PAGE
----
THE DISAPPEARANCE OF ERIN HALL
‘Keep a distance, you idle dog’, she said steadily and with a voice that seemed to belong to someone else. He held his hand in front of his chest, burning from the sudden strike it had just received. ‘I have kept my silence and good humour while we were in the company of our respectable friends, but that does not mean that I have forgiven you in any sort of way’. He tried a shocked face that looked more like a mask than an expression. ‘And,’ she continued, ‘I don’t believe that you think me stupid enough to grant you the right to hold my hand while we are alone now, do you?”
She turned around and kept walking in a slow pace, confident that the tone of her voice will keep him away. It worked. He reduced the speed of his steps considerably and was left to watch her velvet black frock upsetting the dirt of the road and creating a small cloud of dust behind her. She looked like a witch, he thought, emerging from a dark forest to a world of unguarded humans. He loved her now more passionately than ever and his hands trembled with the desire to embrace her waist.
At the end of the path, right behind the tall gate, they were a couple of black cabs and two private cars, waiting to take the party guests to their houses. He saw the cab driver holding her gloved hand as she disappeared on the back seat of one of the cabs, and opened his mouth to shout at her to wait, but, remembering her words, closed his mouth again and continued walking. He would take another cab, he told himself, and truly it didn’t matter so much, as they would both end up on the same house. To this speculation, he was wretchedly and thoroughly mistaken.
Upon opening the apartment door, Andrew Hall instantly knew that Erin had not returned home yet. The first sign was that the lights were still off, but the second and most definite one was that the cat came to his feet and meowed lovingly. There was no chance if Erin was home for this momma-loving tomcat to be anywhere near him. He picked up Mister Plumpington (a name that only she could give to the poor beast) and stroke him gently, while turning the house alive again with lights and radio.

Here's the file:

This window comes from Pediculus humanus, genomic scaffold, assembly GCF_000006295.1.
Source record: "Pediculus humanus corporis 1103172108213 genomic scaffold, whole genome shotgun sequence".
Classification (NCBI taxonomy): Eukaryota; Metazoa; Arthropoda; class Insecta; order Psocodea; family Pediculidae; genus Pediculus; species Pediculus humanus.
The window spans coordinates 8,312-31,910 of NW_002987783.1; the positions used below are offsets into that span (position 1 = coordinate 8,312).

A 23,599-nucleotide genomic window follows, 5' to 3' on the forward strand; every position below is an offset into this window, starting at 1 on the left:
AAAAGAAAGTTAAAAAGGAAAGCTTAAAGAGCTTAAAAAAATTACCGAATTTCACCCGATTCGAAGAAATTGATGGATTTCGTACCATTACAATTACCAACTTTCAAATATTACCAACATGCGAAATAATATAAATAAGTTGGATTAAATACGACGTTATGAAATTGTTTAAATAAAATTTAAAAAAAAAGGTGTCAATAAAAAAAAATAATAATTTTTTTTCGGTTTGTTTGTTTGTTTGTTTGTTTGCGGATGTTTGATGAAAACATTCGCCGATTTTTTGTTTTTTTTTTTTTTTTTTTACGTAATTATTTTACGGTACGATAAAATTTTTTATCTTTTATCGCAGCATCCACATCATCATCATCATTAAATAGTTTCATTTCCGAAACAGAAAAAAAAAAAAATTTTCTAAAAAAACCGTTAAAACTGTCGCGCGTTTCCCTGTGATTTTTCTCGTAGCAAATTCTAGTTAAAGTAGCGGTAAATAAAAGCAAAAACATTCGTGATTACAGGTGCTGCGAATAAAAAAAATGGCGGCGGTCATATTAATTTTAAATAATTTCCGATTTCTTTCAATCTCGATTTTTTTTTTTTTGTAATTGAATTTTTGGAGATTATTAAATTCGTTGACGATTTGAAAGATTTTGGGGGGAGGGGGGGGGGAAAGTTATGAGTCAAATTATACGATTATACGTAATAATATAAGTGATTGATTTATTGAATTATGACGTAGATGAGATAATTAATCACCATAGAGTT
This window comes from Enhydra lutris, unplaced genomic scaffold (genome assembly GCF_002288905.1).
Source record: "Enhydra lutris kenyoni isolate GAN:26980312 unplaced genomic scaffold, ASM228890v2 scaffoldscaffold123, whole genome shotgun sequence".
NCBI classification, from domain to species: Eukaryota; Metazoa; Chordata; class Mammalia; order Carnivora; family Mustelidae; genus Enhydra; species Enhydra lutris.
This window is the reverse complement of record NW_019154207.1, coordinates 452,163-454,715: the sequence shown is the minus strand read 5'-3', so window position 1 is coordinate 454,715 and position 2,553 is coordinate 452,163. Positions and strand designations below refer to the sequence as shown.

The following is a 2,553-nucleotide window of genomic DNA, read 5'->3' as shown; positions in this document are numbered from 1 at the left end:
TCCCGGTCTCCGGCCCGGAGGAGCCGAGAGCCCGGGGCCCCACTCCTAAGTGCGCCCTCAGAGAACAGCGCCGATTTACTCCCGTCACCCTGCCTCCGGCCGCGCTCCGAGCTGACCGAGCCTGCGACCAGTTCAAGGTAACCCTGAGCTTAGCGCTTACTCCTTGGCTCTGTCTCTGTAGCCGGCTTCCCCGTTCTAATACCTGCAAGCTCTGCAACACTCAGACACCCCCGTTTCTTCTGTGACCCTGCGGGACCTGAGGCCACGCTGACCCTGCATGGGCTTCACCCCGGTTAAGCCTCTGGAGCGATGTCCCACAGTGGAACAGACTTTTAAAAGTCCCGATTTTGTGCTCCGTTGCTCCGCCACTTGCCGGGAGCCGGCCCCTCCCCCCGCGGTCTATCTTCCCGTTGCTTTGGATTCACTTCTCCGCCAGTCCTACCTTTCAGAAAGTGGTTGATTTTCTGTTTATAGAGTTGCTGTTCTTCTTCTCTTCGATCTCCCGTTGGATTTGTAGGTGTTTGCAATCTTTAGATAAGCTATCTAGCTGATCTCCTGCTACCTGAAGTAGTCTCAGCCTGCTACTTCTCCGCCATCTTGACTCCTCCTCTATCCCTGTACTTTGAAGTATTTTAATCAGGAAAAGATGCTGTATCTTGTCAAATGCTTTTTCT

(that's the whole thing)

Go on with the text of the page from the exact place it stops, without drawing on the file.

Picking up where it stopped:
Once he was seated on the couch, he could clearly see, in his mind’s eye, Erin, with her flirty luxurious voice, telling the cab driver to just drive around the city for a while if he may, or she could even bid him to take her to a bar and wait outside until she reckoned it will be enough time for him, her poor husband, to become crazy with jealousy. Of course, he also knew that by calling himself ‘her poor husband’ the problem that caused Erin to burst tonight would not go away, but he was not willing to give in and admit any blame, not even to himself, oh, no, he was perfectly ready for an all-nighter fight, with her screaming and with him silently emptying a bottle of wine. He even picked it up and placed it in the coffee table, along with a glass. He was ready. And he waited.
Twenty eight days later, Andrew was still sitting on the couch; Mister Plumpington was turning into Mister Skelington on his feet, the bottle of wine was starting to grow little grape leaves and petioles around it and the radio was playing all the 50’s hit songs backwards. Erin Hall had not returned and the frightened husband now knew all too well that he had committed the ultimate crime: He had made the writer so angry with his equable manners and nonchalant style, that he had pushed Erin out of the book. He was alone, in a metafiction story, like the ones he despised so much but were seemingly very popular amongst the general audience.
He wanted to change his story, go back to the page where he started courting the young nurse from his clinic department and erase that blonde paramour completely. If only he could make the writer somehow realise that it wasn’t his fault, not really. The writer was the one that put her there. He had no choice but to flirt with her and, well, when she flirted back he wouldn’t just stand there without anything now, would he? He was a very sexual man after all- the writer made him like this, it wasn’t his fault.
‘Do you hear me? It is not my fault. You created me!’, he shouted to the ceiling, not knowing where else to look. He noticed that the ceiling had now a big hole and that he could see the sky through it. It was midnight.
‘Why are you doing this? This doesn’t even make sense anymore. What do you want from me?’
Andrew closed his eyes and rested his head on the couch arm. He felt defeated.
The writer triumphantly snickered and turned off the laptop. He walk towards the bedroom with a smug smile on his face, thinking that he had finally managed to control his main character. Andrew was so scared that he would do anything from now on. He would be that good boy. But the writer was going to keep tormenting him, just for a little bit more. Just a few more pages of absurd happenings with no meaning whatsoever, until he was completely broken.
The writer never knew that when the writing tutor said to him ‘do not worry too much because after a while the characters take the matters into their own hands’, he meant it literally. Andrew was trouble from the beginning but he couldn’t just erase him, he was his main. So, he did the next best thing.
Turning on the switch of the bedroom, he gazed at Erin, twirling in her sleep, clearly annoyed by the presence of the sudden light. He turned it off and stepped into the darkness to go and lie next to her.